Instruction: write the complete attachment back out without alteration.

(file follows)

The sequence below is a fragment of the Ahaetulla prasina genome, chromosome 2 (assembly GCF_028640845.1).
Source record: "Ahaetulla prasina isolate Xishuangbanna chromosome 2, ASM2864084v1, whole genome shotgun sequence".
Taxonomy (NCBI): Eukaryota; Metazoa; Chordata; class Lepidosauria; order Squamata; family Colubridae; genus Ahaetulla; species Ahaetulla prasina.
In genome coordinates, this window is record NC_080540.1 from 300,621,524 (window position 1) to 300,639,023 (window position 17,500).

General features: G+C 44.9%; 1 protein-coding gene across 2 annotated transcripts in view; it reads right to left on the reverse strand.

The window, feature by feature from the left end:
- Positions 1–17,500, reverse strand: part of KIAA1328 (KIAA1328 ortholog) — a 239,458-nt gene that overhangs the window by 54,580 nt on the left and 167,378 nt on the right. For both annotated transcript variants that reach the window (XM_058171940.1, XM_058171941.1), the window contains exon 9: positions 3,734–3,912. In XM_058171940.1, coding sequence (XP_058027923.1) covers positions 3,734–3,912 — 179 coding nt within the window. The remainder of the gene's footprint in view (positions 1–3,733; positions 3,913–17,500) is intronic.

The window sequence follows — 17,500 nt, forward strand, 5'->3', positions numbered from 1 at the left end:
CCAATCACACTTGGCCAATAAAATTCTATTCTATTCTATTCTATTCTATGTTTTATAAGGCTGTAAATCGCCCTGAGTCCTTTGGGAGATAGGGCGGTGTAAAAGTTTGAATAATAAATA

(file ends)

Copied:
The sequence below is a fragment of the Ahaetulla prasina genome, chromosome 2 (assembly GCF_028640845.1).
Source record: "Ahaetulla prasina isolate Xishuangbanna chromosome 2, ASM2864084v1, whole genome shotgun sequence".
Taxonomy (NCBI): Eukaryota; Metazoa; Chordata; class Lepidosauria; order Squamata; family Colubridae; genus Ahaetulla; species Ahaetulla prasina.
In genome coordinates, this window is record NC_080540.1 from 300,621,524 (window position 1) to 300,639,023 (window position 17,500).

General features: G+C 44.9%; 1 protein-coding gene across 2 annotated transcripts in view; it reads right to left on the reverse strand.

The window, feature by feature from the left end:
- Positions 1–17,500, reverse strand: part of KIAA1328 (KIAA1328 ortholog) — a 239,458-nt gene that overhangs the window by 54,580 nt on the left and 167,378 nt on the right. For both annotated transcript variants that reach the window (XM_058171940.1, XM_058171941.1), the window contains exon 9: positions 3,734–3,912. In XM_058171940.1, coding sequence (XP_058027923.1) covers positions 3,734–3,912 — 179 coding nt within the window. The remainder of the gene's footprint in view (positions 1–3,733; positions 3,913–17,500) is intronic.

The window sequence follows — 17,500 nt, forward strand, 5'->3', positions numbered from 1 at the left end:
CCAATCACACTTGGCCAATAAAATTCTATTCTATTCTATTCTATTCTATGTTTTATAAGGCTGTAAATCGCCCTGAGTCCTTTGGGAGATAGGGCGGTGTAAAAGTTTGAATAATAAATA